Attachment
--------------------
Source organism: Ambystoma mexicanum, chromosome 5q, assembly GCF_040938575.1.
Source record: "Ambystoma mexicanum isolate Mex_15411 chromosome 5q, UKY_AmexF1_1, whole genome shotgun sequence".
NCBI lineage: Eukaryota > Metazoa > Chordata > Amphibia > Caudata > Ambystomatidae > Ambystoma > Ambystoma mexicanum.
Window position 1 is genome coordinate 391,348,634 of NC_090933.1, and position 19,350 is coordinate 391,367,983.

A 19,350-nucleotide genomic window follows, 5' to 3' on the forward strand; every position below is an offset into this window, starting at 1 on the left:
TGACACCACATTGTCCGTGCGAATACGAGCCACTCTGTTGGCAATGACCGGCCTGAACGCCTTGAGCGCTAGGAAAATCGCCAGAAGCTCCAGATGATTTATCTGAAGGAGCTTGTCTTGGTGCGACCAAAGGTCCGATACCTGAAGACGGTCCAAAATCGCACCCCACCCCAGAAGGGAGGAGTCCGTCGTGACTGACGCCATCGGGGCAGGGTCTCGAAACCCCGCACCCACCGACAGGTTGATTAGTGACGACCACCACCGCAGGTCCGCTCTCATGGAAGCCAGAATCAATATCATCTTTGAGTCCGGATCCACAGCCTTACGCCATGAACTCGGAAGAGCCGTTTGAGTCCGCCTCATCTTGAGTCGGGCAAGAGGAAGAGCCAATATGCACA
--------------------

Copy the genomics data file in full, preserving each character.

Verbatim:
Source organism: Ambystoma mexicanum, chromosome 5q, assembly GCF_040938575.1.
Source record: "Ambystoma mexicanum isolate Mex_15411 chromosome 5q, UKY_AmexF1_1, whole genome shotgun sequence".
NCBI lineage: Eukaryota > Metazoa > Chordata > Amphibia > Caudata > Ambystomatidae > Ambystoma > Ambystoma mexicanum.
Window position 1 is genome coordinate 391,348,634 of NC_090933.1, and position 19,350 is coordinate 391,367,983.

A 19,350-nucleotide genomic window follows, 5' to 3' on the forward strand; every position below is an offset into this window, starting at 1 on the left:
TGACACCACATTGTCCGTGCGAATACGAGCCACTCTGTTGGCAATGACCGGCCTGAACGCCTTGAGCGCTAGGAAAATCGCCAGAAGCTCCAGATGATTTATCTGAAGGAGCTTGTCTTGGTGCGACCAAAGGTCCGATACCTGAAGACGGTCCAAAATCGCACCCCACCCCAGAAGGGAGGAGTCCGTCGTGACTGACGCCATCGGGGCAGGGTCTCGAAACCCCGCACCCACCGACAGGTTGATTAGTGACGACCACCACCGCAGGTCCGCTCTCATGGAAGCCAGAATCAATATCATCTTTGAGTCCGGATCCACAGCCTTACGCCATGAACTCGGAAGAGCCGTTTGAGTCCGCCTCATCTTGAGTCGGGCAAGAGGAAGAGCCAATATGCACA